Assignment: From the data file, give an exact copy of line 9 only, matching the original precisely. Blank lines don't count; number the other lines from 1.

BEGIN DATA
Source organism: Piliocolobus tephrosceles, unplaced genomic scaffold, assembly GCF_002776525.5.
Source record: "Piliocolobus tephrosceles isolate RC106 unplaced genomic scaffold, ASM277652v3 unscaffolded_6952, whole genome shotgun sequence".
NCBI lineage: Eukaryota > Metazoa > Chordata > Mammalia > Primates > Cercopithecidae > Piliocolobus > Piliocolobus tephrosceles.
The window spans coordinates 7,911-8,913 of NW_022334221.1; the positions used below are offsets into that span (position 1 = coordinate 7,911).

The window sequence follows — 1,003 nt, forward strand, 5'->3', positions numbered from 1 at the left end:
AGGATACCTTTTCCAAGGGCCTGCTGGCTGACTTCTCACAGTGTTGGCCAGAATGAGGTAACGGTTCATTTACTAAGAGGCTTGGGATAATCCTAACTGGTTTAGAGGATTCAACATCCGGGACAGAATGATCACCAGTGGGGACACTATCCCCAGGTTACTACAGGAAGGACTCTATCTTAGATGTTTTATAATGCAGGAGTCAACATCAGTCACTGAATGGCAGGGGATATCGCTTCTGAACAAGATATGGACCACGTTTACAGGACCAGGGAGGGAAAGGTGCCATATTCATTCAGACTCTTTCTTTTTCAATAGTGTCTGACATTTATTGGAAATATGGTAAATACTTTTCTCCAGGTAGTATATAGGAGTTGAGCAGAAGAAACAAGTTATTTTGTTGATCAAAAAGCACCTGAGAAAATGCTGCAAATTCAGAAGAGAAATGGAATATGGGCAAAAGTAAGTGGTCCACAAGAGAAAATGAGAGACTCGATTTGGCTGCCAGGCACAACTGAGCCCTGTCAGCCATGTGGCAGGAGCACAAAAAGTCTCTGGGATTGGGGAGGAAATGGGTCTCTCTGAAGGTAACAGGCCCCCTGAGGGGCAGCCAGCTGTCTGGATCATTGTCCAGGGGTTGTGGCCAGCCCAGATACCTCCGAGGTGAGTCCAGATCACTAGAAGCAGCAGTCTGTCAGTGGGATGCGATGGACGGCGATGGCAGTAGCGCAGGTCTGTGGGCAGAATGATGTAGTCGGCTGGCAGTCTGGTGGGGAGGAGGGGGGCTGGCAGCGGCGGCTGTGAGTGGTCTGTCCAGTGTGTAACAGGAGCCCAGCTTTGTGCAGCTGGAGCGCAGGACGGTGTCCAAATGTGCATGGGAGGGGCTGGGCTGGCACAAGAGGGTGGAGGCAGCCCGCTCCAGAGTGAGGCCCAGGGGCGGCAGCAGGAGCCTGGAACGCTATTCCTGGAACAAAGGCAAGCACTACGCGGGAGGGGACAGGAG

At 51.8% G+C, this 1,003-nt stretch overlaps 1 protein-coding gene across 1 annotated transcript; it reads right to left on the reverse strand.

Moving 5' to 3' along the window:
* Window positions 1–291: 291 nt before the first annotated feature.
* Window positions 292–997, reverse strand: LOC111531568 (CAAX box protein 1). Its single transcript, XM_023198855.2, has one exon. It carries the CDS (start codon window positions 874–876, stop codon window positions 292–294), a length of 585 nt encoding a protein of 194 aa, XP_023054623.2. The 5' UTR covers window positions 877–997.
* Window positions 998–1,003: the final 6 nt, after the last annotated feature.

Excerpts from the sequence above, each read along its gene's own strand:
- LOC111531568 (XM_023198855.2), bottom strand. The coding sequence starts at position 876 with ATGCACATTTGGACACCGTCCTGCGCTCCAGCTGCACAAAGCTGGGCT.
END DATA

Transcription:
* Window positions 1–291: 291 nt before the first annotated feature.